US Republican presidential candidate Donald Trump has ruled out a one-on-one debate with second-place Democratic hopeful Bernie Sanders, killing off a potentially high-ratings television spectacle.
The suggested debate would have sidelined likely Democratic nominee Hillary Clinton but given Mr Sanders a huge platform ahead of California's June 7 primary.
Trump is afraid of Sanders because a debate would show Sanders to be a compelling candidate against him. Sanders is able to articulate policy positions that align with the values of the American voters without being condescending. His ordinariness would contrast strongly with Trump's garishness.
If this debate ran before the California and New Jersey primaries, Democratic voters would probably vote for Sanders over Hillary Clinton. This might even give Sanders a majority in the pledged delegates.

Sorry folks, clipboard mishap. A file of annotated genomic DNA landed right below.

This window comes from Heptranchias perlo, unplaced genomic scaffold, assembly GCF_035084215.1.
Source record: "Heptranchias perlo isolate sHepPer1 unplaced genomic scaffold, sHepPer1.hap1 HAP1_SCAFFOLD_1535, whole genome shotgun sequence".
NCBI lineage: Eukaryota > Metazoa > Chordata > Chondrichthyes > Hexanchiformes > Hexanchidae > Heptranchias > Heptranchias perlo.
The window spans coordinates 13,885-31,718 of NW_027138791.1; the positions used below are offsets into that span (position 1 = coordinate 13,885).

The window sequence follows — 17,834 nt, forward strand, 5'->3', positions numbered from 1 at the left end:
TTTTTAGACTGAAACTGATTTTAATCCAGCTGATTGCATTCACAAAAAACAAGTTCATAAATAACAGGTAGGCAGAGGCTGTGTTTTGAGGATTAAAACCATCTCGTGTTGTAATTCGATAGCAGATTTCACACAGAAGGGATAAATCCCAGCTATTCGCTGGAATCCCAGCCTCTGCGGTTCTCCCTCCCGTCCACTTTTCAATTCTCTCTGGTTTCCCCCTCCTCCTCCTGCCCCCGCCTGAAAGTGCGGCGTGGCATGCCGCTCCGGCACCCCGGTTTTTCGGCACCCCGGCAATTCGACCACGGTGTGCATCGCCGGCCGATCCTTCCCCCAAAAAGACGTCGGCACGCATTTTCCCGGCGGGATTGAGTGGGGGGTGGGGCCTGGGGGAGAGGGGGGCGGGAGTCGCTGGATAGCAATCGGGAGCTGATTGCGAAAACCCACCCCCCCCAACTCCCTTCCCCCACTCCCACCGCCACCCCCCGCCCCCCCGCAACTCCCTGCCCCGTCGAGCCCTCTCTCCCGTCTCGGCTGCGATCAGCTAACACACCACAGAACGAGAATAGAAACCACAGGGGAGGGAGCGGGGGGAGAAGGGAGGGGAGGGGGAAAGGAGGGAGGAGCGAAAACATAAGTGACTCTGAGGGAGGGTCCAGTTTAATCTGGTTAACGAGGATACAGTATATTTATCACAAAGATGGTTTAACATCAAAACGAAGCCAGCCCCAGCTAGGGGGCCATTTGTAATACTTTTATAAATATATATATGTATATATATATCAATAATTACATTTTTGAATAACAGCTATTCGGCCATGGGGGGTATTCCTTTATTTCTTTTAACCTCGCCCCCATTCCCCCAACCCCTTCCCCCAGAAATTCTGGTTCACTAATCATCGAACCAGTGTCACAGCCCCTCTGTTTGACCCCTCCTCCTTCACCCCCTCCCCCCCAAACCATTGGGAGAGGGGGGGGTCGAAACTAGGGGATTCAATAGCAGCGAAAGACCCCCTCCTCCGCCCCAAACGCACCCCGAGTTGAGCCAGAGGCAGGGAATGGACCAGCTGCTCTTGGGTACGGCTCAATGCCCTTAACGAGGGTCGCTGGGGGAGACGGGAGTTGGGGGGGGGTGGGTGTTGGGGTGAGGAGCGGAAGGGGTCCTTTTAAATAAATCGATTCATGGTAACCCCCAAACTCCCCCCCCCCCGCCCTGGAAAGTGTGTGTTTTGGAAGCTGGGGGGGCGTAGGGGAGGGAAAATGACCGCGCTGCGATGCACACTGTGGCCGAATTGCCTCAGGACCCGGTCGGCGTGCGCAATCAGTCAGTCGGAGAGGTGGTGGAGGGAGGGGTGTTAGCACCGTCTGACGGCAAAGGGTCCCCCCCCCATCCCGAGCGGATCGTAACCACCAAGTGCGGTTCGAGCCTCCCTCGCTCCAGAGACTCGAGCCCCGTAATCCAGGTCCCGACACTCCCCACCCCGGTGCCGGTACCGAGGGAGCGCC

With a majority or close count in pledged delegates, the super-delegates would come under great pressure to choose Sanders. Clinton may still win the Democratic Party nomination because she has managed to give the sanction of the Democratic Party machine from whom the super-delegates are chosen.
If that were the case, then Trump would benefit from the perceived corruption of the Democratic Party nomination process, and may even attract sufficient Sanders supporters to win the Presidental Election.
Agreeing to this debate would be a high-risk strategy for Trump, as:
- Sanders has to be convincing enough for voters in the remaining primaries to vote for him over Clinton;
- Sanders has to be damaged enough by Trump so that the super-delegates choose Clinton over him;
- Sanders' supporters have to remain upset enough to vote for Trump over Clinton.
There are too many moving parts for this to work for Trump successfully.